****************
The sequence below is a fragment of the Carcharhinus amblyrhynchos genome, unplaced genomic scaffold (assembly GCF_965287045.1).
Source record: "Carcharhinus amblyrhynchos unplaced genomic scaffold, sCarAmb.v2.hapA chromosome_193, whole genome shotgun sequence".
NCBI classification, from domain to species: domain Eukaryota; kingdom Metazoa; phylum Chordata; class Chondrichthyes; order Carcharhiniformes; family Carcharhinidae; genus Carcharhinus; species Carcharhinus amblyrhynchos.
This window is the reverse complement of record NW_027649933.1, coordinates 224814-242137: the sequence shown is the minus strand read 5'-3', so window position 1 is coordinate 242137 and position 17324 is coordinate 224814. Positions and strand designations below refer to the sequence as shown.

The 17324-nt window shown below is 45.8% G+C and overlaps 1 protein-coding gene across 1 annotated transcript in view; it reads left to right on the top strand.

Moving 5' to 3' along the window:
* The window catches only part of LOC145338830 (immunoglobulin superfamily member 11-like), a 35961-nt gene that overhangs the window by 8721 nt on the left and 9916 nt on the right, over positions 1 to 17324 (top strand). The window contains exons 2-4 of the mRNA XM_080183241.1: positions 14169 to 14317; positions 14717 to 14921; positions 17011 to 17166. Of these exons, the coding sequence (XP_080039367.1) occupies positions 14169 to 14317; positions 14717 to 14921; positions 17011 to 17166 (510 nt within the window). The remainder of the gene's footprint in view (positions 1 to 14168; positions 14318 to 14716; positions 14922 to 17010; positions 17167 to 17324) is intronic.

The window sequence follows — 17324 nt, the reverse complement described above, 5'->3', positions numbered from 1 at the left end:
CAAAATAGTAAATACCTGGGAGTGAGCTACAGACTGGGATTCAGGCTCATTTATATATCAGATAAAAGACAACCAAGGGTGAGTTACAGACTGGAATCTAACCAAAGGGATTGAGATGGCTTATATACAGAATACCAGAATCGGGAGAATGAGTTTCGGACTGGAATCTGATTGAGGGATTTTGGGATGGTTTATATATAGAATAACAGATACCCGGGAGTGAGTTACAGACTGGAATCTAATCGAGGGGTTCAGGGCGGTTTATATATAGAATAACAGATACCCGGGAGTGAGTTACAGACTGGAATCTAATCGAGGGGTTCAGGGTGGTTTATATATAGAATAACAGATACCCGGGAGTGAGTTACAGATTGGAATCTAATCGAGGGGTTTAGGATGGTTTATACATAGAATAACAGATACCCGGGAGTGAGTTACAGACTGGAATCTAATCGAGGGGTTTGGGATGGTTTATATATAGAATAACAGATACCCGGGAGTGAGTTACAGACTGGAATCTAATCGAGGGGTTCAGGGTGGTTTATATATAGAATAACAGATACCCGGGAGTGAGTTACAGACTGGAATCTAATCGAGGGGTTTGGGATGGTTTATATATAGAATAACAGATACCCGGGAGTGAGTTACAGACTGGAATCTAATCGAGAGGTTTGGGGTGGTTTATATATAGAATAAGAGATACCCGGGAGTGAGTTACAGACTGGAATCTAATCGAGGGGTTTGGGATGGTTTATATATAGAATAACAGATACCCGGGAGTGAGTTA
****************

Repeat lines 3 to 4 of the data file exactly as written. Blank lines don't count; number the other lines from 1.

NCBI classification, from domain to species: domain Eukaryota; kingdom Metazoa; phylum Chordata; class Chondrichthyes; order Carcharhiniformes; family Carcharhinidae; genus Carcharhinus; species Carcharhinus amblyrhynchos.
This window is the reverse complement of record NW_027649933.1, coordinates 224814-242137: the sequence shown is the minus strand read 5'-3', so window position 1 is coordinate 242137 and position 17324 is coordinate 224814. Positions and strand designations below refer to the sequence as shown.